Improved mid-infrared cross-sections for peroxyacetyl nitrate (PAN) vapour
- 1EOS, Space Research Centre, Department of Physics and Astronomy, University of Leicester, Leicester, LE1 7RH, UK
- 2Space Science and Technology Department, Rutherford Appleton Laboratory, Didcot, Oxon, OX11 0QX, UK
- 3Department of Chemistry, University of Leicester, Leicester, LE1 7RH, UK
- *now at: TeraView Limited, Platinum Building, St John’s Innovation Park, Cambridge, CB4 0WS, UK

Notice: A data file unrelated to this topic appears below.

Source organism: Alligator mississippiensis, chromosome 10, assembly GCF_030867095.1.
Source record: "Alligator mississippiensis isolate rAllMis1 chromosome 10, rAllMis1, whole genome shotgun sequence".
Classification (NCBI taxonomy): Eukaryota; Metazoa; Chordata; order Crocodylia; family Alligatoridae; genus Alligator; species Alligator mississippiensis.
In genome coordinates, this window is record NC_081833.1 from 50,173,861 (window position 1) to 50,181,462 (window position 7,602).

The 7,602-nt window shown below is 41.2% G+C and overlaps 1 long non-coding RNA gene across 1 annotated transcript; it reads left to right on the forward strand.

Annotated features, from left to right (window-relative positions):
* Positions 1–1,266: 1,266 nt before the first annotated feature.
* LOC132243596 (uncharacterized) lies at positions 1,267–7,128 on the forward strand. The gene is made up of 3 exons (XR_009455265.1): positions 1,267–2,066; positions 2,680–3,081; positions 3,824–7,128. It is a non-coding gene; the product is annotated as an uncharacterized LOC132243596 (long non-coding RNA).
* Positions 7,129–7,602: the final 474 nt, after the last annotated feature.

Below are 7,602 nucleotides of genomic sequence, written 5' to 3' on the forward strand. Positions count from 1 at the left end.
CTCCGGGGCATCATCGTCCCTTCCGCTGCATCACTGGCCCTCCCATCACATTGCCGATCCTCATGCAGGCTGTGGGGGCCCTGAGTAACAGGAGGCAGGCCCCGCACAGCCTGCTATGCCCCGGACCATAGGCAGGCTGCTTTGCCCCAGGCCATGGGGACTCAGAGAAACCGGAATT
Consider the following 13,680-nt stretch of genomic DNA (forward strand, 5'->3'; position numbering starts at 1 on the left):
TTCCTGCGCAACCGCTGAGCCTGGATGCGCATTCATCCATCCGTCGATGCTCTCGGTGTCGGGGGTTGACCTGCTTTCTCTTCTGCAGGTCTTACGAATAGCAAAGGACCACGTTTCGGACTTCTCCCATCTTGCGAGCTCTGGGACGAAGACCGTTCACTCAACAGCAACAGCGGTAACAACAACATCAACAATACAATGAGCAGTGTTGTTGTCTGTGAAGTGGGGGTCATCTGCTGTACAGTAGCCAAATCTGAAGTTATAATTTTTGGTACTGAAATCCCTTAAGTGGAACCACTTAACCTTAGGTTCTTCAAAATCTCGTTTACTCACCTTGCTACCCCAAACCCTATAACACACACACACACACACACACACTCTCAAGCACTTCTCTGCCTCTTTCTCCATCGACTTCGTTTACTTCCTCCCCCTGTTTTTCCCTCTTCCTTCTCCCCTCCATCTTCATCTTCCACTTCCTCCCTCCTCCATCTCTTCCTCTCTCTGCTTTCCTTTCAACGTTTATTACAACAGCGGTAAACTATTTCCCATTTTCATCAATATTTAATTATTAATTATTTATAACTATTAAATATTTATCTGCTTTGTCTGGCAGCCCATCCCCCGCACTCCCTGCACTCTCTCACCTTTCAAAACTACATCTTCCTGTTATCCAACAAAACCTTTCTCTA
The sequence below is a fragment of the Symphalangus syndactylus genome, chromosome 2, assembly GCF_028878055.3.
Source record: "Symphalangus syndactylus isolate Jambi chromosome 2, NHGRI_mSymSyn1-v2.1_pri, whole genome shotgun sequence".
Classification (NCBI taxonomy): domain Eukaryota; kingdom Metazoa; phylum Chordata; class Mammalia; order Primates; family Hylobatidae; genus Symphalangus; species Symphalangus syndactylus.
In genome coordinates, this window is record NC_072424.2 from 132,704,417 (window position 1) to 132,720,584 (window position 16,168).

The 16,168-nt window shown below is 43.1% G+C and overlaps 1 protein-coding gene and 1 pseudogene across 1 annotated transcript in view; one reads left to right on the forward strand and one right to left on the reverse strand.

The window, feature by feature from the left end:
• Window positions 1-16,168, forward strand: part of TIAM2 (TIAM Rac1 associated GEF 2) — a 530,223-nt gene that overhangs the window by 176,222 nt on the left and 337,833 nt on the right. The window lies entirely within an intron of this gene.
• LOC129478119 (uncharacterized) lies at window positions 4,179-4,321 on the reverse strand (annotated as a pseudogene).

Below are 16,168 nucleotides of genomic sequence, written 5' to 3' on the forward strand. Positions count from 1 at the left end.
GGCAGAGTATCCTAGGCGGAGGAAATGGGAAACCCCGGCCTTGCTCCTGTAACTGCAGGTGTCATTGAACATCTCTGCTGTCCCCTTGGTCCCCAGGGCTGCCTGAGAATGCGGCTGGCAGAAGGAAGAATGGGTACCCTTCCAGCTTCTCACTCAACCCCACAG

Abstract. Absorption spectra of peroxyacetyl nitrate (PAN, CH3C(O)OONO2) vapour at room temperature (295K) have been measured in the mid-infrared range, 550-2200cm-1 (18.2-4.55µm), using a Fourier Transform infrared spectrometer at instrument resolutions of 0.25 and 0.03cm-1 (unapodised). Between five and eight measurements were obtained for each spectral band of PAN in the pressure range 0.24-2.20mb showing good agreement with Beer's law. Both cross-section data and integrated absorption intensities for the five principal bands in the PAN spectra in this spectral range have been derived with peak cross-sections of the 794, 1163, 1302, 1741 and 1842cm-1 bands measured to be 0.95(±0.02), 1.21(±0.03), 0.92(±0.02), 2.39(±0.06) and 0.74(±0.03) (x10-18cm2molecule-1) respectively. Band intensities and band centre absorptivities are also reported for four weaker PAN absorption bands in the mid infrared for the first time. These observations are the highest spectral resolution measurements of PAN bands reported in the infrared to date. For three of the five strongest bands, the absolute integrated absorption intensities are in excellent agreement with previous studies. A 4.8% lower integrated intensity was found for the 1741cm-1νas(NO2) PAN absorption band, possibly as a result of the removal in this work of spectra affected by acetone contamination, while a 10.6% higher intensity was determined for the 1163cm-1ν(C-O) absorption band. No resolution of fine structure in the PAN absorption bands was observed at the resolutions studied. The confirmation of absorption cross-sections and estimated errors in this work will allow more accurate investigations of PAN using infrared spectroscopy, particularly for remote sensing of PAN in the atmosphere.